Seeing a lot of longtime friends at the party was quite encouraging. I'm happy to say there were too many there for me to try to name them all. However, one name I have to mention is Chuck Wrenn. Chuck, who I've worked with on many a promotion/show, was kind enough to introduce the last band to play -- Avers.  

Avers, fresh off of its smashing success at the South By Southwest Music Festival (SXSW) in Austin, did not disappoint the crowd. When Avers began playing the audience had doubled in size. The sudden influx of Avers fans cut the audience's average age in half. A packed house took in Avers' lively set of original material. The six-piece band's tight performance went over well with all ages assembled. 

Throughout the afternoon's event, with Chaplin and Keaton on the screen between sets by the bands, the vibe in the room was uplifting. The turnout was encouraging. As much fun as it was in having had a hand in putting on the show, and observing the roomful of people enjoying the entertainment and beer, this geezer particularly enjoyed the sight of little kids taking in the cartoons and watching our house magician, John Smallie, perform.

It needs mentioning here, too, that our sponsors played an integral role in making the show possible. There were:  Candela Books + Gallery, Christopher's Runaway Gourmay, Crossroads Coffee and Ice Cream, Don't Look Back, Hardywood Park Craft Brewery, Michael Harl, Plan 9, Portrait House, Triple Stamp Press.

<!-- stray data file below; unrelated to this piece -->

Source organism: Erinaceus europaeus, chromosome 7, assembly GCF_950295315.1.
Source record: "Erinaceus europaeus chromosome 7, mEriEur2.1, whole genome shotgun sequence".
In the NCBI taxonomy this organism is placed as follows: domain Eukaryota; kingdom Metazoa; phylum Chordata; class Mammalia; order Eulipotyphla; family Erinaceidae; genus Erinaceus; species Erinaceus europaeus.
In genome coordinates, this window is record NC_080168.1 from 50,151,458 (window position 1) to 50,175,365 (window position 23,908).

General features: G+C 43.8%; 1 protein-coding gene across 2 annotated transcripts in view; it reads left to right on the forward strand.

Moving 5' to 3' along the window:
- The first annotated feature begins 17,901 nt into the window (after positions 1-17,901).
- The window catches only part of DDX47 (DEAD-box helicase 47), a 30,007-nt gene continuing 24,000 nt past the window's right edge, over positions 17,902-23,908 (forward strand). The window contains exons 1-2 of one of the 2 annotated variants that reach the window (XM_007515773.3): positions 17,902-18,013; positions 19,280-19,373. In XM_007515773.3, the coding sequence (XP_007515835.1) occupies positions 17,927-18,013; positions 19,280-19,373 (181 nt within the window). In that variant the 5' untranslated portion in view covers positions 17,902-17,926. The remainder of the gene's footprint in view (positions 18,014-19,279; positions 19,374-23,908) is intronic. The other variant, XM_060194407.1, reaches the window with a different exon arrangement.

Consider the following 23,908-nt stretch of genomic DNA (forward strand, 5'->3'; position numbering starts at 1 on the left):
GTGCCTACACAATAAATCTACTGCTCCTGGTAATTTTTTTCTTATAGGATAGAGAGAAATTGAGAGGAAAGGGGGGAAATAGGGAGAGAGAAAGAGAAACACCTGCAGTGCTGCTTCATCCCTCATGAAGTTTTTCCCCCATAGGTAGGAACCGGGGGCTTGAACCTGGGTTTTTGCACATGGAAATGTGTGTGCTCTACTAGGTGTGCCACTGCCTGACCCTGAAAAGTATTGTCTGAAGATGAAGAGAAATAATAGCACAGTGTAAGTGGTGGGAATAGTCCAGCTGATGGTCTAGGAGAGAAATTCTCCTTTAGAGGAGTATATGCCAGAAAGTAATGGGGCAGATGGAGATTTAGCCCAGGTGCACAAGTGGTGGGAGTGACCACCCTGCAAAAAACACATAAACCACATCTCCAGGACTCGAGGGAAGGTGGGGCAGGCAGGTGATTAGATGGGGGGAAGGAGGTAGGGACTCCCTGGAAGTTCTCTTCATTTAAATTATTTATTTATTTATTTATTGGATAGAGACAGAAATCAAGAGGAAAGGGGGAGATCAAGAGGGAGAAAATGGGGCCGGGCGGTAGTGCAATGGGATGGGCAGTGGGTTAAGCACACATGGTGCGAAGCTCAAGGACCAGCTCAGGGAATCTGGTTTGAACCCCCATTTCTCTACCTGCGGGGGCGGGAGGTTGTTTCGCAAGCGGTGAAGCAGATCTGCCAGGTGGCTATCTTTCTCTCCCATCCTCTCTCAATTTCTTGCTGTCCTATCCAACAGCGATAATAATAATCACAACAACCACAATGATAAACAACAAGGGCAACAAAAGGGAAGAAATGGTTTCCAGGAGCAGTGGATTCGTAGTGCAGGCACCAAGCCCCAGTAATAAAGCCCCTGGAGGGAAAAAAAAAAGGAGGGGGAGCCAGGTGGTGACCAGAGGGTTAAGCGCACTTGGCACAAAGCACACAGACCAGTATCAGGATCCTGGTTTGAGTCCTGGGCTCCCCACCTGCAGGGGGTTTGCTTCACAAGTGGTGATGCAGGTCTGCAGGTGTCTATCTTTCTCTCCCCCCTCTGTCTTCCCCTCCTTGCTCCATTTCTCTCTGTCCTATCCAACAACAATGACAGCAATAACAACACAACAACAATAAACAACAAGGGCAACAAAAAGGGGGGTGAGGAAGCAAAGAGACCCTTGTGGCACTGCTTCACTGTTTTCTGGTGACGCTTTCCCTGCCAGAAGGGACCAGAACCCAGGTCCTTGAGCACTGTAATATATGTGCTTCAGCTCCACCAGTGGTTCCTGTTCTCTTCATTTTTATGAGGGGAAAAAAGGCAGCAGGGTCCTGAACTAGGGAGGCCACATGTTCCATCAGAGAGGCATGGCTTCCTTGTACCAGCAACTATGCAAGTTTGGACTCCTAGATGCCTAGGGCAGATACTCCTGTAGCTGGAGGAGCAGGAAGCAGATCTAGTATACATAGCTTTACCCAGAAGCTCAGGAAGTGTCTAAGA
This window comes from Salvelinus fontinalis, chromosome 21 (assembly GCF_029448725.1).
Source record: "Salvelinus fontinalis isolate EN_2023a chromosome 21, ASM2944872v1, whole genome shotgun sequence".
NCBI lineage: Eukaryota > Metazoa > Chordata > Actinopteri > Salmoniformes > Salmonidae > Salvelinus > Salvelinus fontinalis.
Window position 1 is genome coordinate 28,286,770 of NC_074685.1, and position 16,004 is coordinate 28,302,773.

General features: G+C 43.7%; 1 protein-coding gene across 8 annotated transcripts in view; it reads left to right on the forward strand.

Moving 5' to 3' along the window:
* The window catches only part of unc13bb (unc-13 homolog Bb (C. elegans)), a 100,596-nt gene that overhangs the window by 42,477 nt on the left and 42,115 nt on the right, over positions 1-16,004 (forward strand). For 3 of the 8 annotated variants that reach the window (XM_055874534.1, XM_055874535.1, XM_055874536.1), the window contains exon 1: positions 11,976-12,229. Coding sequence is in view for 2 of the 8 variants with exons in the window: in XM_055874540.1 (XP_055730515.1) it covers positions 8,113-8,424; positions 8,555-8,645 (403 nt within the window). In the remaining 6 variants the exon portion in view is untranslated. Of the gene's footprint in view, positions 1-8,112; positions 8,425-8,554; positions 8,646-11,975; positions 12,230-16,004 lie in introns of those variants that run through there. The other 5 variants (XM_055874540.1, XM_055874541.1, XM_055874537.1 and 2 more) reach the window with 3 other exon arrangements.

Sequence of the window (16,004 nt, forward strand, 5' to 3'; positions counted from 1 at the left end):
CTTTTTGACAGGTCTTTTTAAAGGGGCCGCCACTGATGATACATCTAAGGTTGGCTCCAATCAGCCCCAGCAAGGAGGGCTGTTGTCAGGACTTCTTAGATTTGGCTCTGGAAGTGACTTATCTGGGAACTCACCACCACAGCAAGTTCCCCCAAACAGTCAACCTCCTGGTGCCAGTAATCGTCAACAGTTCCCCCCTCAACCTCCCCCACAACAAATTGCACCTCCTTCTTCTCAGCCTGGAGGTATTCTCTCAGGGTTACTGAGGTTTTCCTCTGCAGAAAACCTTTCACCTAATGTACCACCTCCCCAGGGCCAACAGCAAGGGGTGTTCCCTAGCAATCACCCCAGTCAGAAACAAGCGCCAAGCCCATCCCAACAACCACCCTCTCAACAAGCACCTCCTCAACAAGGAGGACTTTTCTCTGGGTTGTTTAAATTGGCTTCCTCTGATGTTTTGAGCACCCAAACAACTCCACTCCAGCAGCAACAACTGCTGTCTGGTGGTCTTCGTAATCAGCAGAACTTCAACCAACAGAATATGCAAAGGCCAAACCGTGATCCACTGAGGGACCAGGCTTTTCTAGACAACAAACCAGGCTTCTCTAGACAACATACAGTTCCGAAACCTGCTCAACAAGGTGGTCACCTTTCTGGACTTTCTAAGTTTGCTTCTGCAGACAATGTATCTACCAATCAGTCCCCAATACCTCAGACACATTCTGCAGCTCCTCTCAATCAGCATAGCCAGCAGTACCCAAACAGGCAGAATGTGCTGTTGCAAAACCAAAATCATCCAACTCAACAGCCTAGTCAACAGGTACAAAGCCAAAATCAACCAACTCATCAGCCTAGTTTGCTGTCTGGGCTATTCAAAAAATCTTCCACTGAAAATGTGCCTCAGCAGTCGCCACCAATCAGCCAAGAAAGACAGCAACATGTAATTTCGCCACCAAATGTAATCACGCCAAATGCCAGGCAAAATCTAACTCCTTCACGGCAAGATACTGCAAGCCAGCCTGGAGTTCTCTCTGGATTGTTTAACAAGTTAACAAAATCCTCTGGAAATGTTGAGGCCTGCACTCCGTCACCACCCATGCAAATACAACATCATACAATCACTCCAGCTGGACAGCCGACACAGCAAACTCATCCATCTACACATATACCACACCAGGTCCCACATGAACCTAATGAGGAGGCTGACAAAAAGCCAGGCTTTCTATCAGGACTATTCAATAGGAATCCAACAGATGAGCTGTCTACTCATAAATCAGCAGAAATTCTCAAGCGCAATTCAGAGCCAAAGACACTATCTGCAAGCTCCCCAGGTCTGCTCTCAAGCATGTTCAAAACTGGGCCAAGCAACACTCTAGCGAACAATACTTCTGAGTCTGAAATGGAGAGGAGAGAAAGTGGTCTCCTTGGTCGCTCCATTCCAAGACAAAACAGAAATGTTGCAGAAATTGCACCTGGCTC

Michael Harl's eye-catching poster design had people stealing them leading up to the show. Flattering? Yes. Helpful? Not so much. At the show we sold posters to attendees who wanted a souvenir.

Other than to have a good time on a Sunday afternoon, the purpose of the Music, Movies & Magic event was to publicize the fundraising drive the Bijou is kicking off to raise $15,000 to buy specific equipment that will put us in the film transfer business. Machines similar to what we'll need were demonstrated during the event by K Sean Finch of AV Geeks (out of Raleigh, NC).

We, James Parrish and me (Terry Rea), plan to start transferring old film and videos for customers in the fall of this year. News of how you can contribute to the cause will be published in a few days. Meanwhile, we'll continue to update this thank-you post with photos people send us. So, come back again to see what has been added. 

Thanks to all, especially our dutiful volunteers, who helped us in many way to put the event together and hold it together. And, last but not least, thanks to all who attended.

Another shot by Jere Kittle.